In order to gain further insight into the pathogenesis of early stages of BCS, we compared gene expression profiles of acute BCS with that of normal liver. Results showed that, in addition to the expected extracellular matrix and vascular genes, tissue factor (F3) was significantly upregulated in acute BCS. F3, a major regulator of coagulation through binding of factor VII, is mainly expressed, under physiological conditions, by cells not in contact with blood, including vascular smooth muscle, mesenchymal cells, and epithelial cells. Nevertheless, induction of F3 expression by endothelial cells has been shown to contribute to intravascular thrombosis.18 Based on our results, it can be hypothesised that during BCS, upregulation of F3 mRNA expression in the liver may participate in or be associated with subsequent venous outflow obstruction. In addition, F3 has recently been recognised as an inducer of angiogenesis through upregulation of VEGF, especially in the context of tumour invasion and metastasis.19,20 Interestingly, in this study, we also observed a significant increase in VEGF mRNA in acute BCS versus normal liver.

Liver fibrosis is a hallmark of chronic liver disease, although some morphological features are suggestive of a specific aetiology. In this regard, we sought to compare the gene expression pattern of chronic BCS, characterised by extensive fibrosis in the absence of significant inflammation, with liver cirrhosis of other origin. This analysis demonstrated that both extracellular matrix and vasculogenesis encoding genes (COL1A1, COL4A1, and ANGPT1) were expressed at higher levels in the context of chronic BCS than in alcoholic or viral induced cirrhosis. These data may reflect extensive remodelling of the mesenchymal compartment that occurs in BCS. Interestingly, the highest increase in mRNA expression observed in chronic BCS versus cirrhosis was that of CTGF. CTGF is a potent cystein rich heparin binding growth factor, initially isolated from human umbilical vein endothelial cells, that is also highly expressed in mesenchymal cells, including fibroblasts and hepatic stellate cells.21–23 Previous studies have provided evidence that CTGF may play a significant role in promoting extracellular matrix production after tissue injury, including liver fibrosis, by stimulating type 1 collagen and fibronectin mRNA expression.24,25 Interestingly, Chambers et al showed that CTGF expression may be induced by molecules involved in the coagulation cascade, such as thrombin.26 Indeed, the BCS syndrome is related to genetic or acquired prothrombotic conditions which results in random obstructions within the venous hepatic system. Therefore, it is conceivable that the formation of multiple venous thrombosis, observed in the course of this disease, may directly participate in the further development of liver fibrogenesis, partly through upregulation of CTGF expression. Such a mechanism would also explain recent findings that, in the context of chronic viral hepatitis, there is a significant association between advanced fibrosis and underlying thrombophilic states.27,28 The molecular relevance of these clinical data is provided by in vitro studies which showed that thrombin receptors are upregulated in hepatic stellate cells during liver damage.29,30 Finally, an additional factor potentially involved in CTGF upregulation observed in chronic BCS may be the mechanical stress that is induced in the sinusoidal and perisinusoidal spaces of the liver secondary to venular obstructions. Indeed, it has been clearly shown that CTGF displays the most striking upregulation, among 588 different cDNAs using gene array technology, induced by mechanical stress in human lung fibroblasts.31 Finally, as no adjustments for mass significance were made, conclusions must be drawn with caution. However, both internal consistency, level of gene expression variation, and biological plausibility strengthen the argument that the effect of mass is small.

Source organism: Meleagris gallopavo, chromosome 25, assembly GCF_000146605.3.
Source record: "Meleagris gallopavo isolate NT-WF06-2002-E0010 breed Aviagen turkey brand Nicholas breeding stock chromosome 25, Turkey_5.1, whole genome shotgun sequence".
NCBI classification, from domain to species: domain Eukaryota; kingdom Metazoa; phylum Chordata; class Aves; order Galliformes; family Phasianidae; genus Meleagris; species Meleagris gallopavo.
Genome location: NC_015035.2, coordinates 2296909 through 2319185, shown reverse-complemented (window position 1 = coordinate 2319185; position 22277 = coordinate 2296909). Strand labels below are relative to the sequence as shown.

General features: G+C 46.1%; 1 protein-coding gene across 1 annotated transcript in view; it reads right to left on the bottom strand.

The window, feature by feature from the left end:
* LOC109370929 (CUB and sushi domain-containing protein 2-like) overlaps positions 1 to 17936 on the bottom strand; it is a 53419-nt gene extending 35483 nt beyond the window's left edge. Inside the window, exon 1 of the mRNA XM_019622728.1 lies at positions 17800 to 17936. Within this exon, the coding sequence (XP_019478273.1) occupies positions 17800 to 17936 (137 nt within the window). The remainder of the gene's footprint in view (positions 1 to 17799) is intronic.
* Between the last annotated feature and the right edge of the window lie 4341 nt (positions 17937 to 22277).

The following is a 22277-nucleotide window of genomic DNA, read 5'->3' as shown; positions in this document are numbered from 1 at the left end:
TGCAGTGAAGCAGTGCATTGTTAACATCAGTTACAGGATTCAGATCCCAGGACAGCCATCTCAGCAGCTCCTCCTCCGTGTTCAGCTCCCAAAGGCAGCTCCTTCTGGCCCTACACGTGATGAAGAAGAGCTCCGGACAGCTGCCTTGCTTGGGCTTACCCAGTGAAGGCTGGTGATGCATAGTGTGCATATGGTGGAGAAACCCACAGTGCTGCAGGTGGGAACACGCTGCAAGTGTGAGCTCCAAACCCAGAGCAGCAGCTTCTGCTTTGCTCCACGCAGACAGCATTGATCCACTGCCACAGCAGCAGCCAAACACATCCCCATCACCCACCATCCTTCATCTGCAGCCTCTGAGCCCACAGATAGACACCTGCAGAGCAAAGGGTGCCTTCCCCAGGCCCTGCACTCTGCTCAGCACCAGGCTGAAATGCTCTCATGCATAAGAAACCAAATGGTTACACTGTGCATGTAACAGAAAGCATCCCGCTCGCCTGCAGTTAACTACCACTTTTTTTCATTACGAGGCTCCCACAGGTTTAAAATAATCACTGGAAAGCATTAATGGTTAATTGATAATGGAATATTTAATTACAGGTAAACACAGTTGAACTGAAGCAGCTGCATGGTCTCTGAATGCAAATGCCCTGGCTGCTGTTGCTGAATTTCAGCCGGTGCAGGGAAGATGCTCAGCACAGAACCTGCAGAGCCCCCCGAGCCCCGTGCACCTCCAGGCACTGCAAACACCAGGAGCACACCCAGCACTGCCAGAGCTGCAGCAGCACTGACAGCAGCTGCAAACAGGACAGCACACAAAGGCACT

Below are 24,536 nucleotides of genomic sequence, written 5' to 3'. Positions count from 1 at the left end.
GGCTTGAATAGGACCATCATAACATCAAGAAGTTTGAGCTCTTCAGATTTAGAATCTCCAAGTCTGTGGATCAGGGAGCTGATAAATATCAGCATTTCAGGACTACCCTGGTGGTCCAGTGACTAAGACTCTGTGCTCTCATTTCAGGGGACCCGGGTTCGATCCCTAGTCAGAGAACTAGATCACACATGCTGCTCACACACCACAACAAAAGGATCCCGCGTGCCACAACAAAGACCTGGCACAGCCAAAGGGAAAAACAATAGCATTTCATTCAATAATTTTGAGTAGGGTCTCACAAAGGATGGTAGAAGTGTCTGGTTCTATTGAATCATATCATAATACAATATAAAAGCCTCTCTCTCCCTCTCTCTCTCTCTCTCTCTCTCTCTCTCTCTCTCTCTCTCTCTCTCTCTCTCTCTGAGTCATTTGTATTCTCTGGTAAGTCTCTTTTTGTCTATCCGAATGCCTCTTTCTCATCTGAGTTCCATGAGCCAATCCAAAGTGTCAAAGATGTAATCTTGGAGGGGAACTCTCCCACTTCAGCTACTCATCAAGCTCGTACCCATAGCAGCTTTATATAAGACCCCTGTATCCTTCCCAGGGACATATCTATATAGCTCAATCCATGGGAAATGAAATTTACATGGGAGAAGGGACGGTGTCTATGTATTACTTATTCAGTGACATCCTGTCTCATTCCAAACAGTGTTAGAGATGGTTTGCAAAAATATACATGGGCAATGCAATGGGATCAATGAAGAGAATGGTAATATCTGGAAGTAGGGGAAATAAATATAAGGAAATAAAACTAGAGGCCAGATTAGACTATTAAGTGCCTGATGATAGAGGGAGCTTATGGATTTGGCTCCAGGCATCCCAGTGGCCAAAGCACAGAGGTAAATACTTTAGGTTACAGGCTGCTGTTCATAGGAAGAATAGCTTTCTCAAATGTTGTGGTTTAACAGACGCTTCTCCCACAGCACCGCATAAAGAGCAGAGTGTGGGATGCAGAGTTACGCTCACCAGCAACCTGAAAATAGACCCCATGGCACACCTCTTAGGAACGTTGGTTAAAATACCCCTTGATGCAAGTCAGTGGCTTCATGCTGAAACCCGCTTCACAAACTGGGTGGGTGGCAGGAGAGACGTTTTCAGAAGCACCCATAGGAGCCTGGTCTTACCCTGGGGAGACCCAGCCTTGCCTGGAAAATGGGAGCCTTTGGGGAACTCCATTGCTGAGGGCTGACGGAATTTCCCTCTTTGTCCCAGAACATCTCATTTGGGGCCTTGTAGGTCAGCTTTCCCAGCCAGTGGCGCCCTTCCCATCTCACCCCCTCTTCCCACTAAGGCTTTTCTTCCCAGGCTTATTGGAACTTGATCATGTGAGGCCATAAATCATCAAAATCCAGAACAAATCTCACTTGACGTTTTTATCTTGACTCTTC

In conclusion, this study shows that fibrogenic and angiogenic factors are differentially expressed in BCS livers compared with cirrhosis of other origin. Furthermore, this study points to differential expression of these factors according to stage of disease.


The study was supported by grants from SNFGE (Société Nationale Française de Gastroentérologie).



  • Published online first 14 September 2005

  • Conflict of interest: None declared.